In a world where birth belonged to women, images like the above photo would not be rare. Every mother would have a photo like that of herself. Imagine a world where the majority of images of naked women were of those women breastfeeding their children and birthing unassisted. Imagine a world where women's bodies were left just as nature intended and wild pubic and underarm hairs were seen on every adult female. That is the feminist future I dream of. That is the feminist reality that exists in my own home and the homes of my closest friends. A woman's nudity goes hand in hand with her unique power as a human female. It has nothing to do with male sexual arousal or fetishism of her body parts. In this environment women portrayed as sex objects is strange and inhuman.
Women portrayed as sex objects is strange and inhuman, but the pornofication of culture and blind acceptance of patriarchal standards of beauty have created a very sick society. In our sick society it is the air brushed, plucked, censored and fake 'woman' posing to arouse men that is 'normal' and the image above is too offensive to share on Facebook.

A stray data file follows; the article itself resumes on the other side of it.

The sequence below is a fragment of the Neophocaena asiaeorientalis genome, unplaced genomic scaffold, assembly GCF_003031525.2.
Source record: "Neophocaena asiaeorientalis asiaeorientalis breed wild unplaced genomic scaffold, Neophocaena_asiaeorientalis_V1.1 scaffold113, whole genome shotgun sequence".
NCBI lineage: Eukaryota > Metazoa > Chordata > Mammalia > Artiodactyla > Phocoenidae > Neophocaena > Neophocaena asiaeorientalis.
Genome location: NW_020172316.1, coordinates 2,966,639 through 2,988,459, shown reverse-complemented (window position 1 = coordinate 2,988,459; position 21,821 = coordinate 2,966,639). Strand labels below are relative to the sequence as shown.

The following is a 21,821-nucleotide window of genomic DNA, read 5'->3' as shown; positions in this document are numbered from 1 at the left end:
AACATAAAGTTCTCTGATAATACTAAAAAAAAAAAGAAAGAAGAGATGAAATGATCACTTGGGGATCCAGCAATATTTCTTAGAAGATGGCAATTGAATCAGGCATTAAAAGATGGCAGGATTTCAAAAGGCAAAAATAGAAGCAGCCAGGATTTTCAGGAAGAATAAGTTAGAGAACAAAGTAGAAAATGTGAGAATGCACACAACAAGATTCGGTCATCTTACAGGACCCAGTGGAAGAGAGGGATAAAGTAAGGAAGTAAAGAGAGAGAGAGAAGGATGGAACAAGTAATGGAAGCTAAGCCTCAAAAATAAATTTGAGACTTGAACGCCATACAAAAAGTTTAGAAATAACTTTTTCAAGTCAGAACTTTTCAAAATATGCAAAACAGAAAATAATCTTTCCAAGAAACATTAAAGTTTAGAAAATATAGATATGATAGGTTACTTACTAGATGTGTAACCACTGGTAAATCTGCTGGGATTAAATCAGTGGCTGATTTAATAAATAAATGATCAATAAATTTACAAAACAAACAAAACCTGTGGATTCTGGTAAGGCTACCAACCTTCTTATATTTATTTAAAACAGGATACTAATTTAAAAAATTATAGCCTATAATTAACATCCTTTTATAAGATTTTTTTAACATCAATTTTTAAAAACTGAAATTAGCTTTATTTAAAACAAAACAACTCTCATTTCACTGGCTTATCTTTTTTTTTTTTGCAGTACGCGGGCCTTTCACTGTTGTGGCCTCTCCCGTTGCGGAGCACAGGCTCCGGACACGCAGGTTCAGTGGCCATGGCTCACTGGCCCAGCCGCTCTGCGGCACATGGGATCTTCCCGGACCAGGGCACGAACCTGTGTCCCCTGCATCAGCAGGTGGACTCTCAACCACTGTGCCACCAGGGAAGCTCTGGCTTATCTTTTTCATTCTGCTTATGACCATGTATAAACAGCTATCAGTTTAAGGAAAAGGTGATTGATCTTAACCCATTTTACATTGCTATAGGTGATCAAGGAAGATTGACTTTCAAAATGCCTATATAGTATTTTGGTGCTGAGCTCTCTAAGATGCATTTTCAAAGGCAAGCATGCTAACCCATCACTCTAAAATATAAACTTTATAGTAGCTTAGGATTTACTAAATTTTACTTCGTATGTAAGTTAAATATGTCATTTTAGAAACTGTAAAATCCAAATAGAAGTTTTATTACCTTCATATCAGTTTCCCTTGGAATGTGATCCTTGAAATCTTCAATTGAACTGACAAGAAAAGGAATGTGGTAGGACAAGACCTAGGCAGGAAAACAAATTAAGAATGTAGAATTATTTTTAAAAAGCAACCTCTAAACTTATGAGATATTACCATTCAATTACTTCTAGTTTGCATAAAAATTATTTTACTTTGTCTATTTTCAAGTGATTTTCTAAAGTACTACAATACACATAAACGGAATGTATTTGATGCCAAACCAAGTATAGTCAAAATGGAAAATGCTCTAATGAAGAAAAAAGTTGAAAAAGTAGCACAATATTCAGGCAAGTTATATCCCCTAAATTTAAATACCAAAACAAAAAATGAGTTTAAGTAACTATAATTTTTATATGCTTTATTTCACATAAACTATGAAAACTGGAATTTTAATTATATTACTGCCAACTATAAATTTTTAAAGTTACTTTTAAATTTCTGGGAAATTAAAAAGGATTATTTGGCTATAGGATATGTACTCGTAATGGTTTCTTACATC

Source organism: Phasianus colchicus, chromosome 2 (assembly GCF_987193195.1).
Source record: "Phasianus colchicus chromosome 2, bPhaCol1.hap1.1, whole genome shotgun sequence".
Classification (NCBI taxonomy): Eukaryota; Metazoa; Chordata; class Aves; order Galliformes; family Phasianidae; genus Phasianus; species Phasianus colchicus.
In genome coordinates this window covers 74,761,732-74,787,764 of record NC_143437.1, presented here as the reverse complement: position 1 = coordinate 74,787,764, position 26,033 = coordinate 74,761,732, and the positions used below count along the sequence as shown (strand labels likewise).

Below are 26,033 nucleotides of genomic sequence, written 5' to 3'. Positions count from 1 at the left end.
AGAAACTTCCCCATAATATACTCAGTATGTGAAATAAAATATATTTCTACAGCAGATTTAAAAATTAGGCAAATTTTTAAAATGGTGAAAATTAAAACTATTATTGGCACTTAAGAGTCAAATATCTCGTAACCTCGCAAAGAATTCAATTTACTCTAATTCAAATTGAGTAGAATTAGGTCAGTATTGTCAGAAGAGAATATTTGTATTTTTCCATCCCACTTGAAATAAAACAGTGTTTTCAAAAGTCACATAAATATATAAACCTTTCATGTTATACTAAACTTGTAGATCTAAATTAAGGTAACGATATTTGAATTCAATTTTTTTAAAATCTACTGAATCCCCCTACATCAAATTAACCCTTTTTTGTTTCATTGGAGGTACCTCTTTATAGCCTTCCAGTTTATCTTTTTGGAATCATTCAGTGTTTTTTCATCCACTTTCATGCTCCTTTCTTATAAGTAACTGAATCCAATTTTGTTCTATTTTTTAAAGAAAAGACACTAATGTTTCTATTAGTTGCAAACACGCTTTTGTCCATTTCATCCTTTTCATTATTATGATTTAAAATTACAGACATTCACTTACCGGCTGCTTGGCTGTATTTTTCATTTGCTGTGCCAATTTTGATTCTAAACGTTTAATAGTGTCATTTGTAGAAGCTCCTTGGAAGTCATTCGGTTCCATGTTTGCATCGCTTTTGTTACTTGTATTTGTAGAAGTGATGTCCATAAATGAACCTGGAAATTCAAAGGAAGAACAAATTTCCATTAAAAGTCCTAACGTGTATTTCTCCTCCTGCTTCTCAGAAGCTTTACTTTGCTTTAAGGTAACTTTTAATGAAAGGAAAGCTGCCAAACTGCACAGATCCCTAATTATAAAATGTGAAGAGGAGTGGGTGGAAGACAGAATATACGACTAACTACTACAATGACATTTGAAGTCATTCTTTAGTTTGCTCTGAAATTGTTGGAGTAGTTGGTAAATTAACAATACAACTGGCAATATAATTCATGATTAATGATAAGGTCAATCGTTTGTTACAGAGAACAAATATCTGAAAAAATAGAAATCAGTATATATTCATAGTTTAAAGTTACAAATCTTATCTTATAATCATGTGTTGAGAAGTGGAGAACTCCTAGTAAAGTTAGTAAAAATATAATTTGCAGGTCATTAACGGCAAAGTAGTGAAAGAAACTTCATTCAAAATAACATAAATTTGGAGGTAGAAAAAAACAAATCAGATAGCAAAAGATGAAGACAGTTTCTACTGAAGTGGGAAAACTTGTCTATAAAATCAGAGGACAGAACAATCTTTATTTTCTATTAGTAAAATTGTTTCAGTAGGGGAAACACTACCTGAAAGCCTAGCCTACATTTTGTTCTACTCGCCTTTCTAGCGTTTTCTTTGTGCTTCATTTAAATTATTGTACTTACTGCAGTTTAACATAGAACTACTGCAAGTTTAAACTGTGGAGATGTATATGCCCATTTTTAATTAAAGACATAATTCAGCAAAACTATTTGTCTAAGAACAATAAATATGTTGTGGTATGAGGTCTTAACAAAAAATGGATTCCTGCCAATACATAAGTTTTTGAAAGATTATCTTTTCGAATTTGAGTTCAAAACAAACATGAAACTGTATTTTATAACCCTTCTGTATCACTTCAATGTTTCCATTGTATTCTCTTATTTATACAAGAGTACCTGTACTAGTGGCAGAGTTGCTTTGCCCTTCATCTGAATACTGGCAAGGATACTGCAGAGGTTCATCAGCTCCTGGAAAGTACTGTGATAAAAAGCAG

When I first published the photos of Harriet's birth on a blog I recieved some hate emails for it and discovered some venomous threads across parenting forums. People hated my body, especially my breasts and body hair (one woman commented that she was glad I had reminded her to get a Brazilian before her next OB appointment). People were very threatened by the fact that I had shared the photos at all. At the time their hatred hurt. But the further I walk along this birth serving path the clearer it becomes that what I do is a feminist thorn in patriarchy's side.
I am a threat to patriarchy and I'm okay with that. I am no longer hurt by mysoginist comments about my birth photos. Rather I feel sad for the women who hate their bodies so much that they inflict pain upon them to alter themselves. I feel angry that maternity systems like Australia's prevent women from realising they can experience power during childbirth. This is why I do what I do and why you can cast your eyes upon my glorious naked form on the Internet.
Women need to know that they can birth with power and autonomy. They need to see that other women look like them in the nude and not like the pretend women in magazines. They need to learn that it is normal to be comfortable in their own skin (or it should be) and that every one has unique physical quirks. For, how can women possibly have positive or easy birth and breastfeeding expereinces while they waste their energy on hating the amazing bodies responsible for creating and feeding their babies?
Facebook isn't going to change it's tune while patriarchal values remain dominant in society. So it's up to us to challenge society (and Facebook) by refusing to censor women's awesome birthing and breastfeeding bodies. It's up to us to counter pornographic representations of our sex with images of our unaltered bodies working perfectly.